Forum: Intended Pregnancies and Unintended Pregnancies: Distinct Categories or Opposite Ends of a Continuum?
This essay is a commentary on a Research Note by James Trussell, Barbara Vaughn and Joseph Stanford entitled "Are All Contraceptive Failures Unintended Pregnancies? Evidence from the 1995 National Survey of Family Growth."
If we assume that there is a distinct and identifiable entity known as an "unintended pregnancy," we need to ask whether women's retrospective reports provide accurate and unbiased information on their experience with this phenomenon. A growing body of evidence suggests not. A study using the National Longitudinal Survey of Youth to examine the impact of variations in the timing of asking a question about pregnancy intendedness found strong evidence of bias: Asking the question after the birth resulted in a higher proportion of the pregnancies being deemed wanted than when the question was asked during the pregnancy.1 Other research based on a sample of middle-class couples also demonstrated that reports of pregnancy wantedness become more positive between conception and mid-pregnancy and between mid-pregnancy and six months after the birth.2
One reason for this bias may be that a woman feels increased pressure to give a socially desirable response, or may genuinely change her mind, as a fetus develops and, finally, a child is born. This problem suggests three potential courses of action. First, we could combine what we learn from traditional cross-sectional studies with research that measures intendedness and wantedness prospectively, perhaps even embedding a prospective component in a cross-sectional study. Second, we could continue to seek improvements in the measurement value of the retrospectively obtained information, perhaps by changing question wording or by prompting respondents to recall in greater detail how they felt when they discovered they were pregnant. Third, analysts could develop models of the predictors of reporting bias (e.g., time since conception) and use these models to control for error in analyses using retrospective data.
Even if we deal successfully with the problem of retrospective reporting bias, however, we must still address another basic issue. For decades, demographers have spoken of unintended pregnancy as if it were a distinct phenomenon, different from intended pregnancy in the way a blue chair is different from a red chair. However, the research evidence clearly demonstrates that the "intendedness" of a pregnancy (as measured by the NSFG) is a continuum involving at least two dimensions—intentionality or planning plus an affective dimension expressing happiness or dismay over being pregnant. Focus-group research suggests that "wanting" a birth has to do with one's community, one's partner and one's values about childbearing, while planning (closely related to intending) a birth has to do with one's preparation, life goals and education.3 This study and other research have further shown that the idea of planning a pregnancy does not fit into the way some individuals see their lives.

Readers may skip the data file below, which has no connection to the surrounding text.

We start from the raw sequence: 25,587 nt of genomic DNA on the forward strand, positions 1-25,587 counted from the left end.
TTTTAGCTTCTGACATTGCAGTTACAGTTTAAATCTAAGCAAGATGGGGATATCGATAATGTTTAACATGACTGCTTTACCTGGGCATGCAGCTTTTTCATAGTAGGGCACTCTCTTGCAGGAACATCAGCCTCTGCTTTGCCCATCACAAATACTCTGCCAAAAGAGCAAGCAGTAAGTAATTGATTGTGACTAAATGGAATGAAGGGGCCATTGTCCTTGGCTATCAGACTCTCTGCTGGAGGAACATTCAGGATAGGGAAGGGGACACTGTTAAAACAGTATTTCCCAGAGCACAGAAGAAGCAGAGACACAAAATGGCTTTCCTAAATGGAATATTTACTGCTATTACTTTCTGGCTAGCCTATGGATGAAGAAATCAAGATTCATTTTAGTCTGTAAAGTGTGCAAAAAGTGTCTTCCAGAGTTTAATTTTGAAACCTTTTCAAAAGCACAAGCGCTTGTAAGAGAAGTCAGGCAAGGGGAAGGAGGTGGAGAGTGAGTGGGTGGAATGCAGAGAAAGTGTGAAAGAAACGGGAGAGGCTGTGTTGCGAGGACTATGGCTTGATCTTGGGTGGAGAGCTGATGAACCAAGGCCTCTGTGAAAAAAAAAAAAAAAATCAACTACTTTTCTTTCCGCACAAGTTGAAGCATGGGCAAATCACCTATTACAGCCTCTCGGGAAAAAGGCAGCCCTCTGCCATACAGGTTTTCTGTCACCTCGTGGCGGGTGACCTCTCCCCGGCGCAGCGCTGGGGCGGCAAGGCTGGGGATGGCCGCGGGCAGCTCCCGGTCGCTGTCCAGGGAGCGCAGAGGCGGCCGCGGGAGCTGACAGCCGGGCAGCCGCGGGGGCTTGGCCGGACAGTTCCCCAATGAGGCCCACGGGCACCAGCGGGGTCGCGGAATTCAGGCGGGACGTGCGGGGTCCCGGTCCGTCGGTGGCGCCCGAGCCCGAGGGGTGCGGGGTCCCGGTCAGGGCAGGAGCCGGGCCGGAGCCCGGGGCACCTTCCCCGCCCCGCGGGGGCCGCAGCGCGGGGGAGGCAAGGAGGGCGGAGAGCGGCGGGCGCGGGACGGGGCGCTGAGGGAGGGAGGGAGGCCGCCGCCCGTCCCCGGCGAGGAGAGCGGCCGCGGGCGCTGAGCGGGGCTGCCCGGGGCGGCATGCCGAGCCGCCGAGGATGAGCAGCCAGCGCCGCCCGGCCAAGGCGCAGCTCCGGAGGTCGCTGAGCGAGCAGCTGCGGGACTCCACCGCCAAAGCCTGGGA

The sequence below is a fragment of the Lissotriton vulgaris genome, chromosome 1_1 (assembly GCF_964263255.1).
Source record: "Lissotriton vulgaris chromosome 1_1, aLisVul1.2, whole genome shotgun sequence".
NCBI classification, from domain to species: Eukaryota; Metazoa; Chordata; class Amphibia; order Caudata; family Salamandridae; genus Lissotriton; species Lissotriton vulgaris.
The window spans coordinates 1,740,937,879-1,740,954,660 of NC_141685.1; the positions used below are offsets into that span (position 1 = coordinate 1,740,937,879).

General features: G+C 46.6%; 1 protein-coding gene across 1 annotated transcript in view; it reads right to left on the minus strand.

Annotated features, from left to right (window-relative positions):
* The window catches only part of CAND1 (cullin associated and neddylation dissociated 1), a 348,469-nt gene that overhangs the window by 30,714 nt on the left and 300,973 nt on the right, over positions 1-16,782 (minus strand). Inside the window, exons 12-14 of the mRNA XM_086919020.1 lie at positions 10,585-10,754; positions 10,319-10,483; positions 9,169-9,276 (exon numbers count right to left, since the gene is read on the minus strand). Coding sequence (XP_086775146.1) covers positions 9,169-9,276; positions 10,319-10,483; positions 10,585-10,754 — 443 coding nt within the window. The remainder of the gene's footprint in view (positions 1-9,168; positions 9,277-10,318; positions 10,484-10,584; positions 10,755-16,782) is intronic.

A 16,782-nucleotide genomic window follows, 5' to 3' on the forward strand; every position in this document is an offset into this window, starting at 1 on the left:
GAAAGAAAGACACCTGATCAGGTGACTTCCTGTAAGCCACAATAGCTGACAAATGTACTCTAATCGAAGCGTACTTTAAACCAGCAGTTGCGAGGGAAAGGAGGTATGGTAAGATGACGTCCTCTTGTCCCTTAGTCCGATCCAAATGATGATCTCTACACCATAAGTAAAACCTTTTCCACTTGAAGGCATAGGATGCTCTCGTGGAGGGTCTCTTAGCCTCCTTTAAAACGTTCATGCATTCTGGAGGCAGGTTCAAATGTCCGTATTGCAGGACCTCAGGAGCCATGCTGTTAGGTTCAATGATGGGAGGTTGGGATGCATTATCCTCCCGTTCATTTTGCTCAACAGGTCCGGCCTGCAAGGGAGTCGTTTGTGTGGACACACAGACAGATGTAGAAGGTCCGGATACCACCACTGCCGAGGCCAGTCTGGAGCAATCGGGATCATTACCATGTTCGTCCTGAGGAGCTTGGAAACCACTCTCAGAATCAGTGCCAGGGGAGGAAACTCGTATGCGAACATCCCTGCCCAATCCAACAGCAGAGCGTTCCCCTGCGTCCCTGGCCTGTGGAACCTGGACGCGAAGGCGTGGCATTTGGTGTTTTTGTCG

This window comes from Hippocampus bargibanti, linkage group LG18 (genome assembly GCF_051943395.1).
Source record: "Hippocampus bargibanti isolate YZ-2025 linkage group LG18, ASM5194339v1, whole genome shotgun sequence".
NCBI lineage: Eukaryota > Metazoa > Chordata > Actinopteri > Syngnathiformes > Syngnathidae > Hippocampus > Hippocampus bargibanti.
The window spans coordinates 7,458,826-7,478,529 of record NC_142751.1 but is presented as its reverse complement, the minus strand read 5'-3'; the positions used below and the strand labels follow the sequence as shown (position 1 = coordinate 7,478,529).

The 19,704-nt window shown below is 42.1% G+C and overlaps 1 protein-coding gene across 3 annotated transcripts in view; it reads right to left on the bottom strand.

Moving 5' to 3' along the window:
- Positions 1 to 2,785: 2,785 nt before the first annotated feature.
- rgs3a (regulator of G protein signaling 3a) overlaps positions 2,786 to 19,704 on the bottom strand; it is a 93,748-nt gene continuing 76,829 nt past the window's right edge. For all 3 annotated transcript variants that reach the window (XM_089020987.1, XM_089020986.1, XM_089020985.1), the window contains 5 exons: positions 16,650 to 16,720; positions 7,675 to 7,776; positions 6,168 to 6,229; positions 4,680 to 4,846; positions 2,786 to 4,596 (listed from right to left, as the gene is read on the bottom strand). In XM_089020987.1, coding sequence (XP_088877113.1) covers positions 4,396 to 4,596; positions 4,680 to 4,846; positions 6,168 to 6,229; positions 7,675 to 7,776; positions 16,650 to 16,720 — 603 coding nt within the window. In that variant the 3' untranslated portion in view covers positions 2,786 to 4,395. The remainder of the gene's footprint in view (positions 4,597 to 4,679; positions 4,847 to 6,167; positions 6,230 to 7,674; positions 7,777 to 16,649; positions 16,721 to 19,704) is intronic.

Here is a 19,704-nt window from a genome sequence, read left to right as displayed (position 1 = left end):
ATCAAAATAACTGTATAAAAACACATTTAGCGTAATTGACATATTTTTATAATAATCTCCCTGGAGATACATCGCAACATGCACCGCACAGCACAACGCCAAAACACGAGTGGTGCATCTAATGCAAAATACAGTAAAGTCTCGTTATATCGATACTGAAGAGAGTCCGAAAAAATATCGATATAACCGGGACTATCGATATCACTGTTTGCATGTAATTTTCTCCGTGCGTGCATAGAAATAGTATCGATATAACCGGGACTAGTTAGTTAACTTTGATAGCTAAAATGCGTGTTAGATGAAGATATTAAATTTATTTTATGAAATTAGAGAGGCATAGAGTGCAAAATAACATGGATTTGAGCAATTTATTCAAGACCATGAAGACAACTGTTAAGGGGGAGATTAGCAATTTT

With regard to the affective dimension, the positive and negative extremes may not be located on the same continuum; that is, positive and negative feelings may co-exist,4 thus producing ambivalence. At the ends of these continua, we see "wantedness" and "unwantedness" concretely: Contrast the many U.S. conceptions that end in abortion with the pregnancies achieved by infertile couples through expensive investments in assisted reproductive technologies. However, given the complexity of the underlying phenomenon of "unintended pregnancy," we agree that the measure traditionally used by our field is a case of misplaced concreteness and a failure to differentiate theoretically distinct dimensions.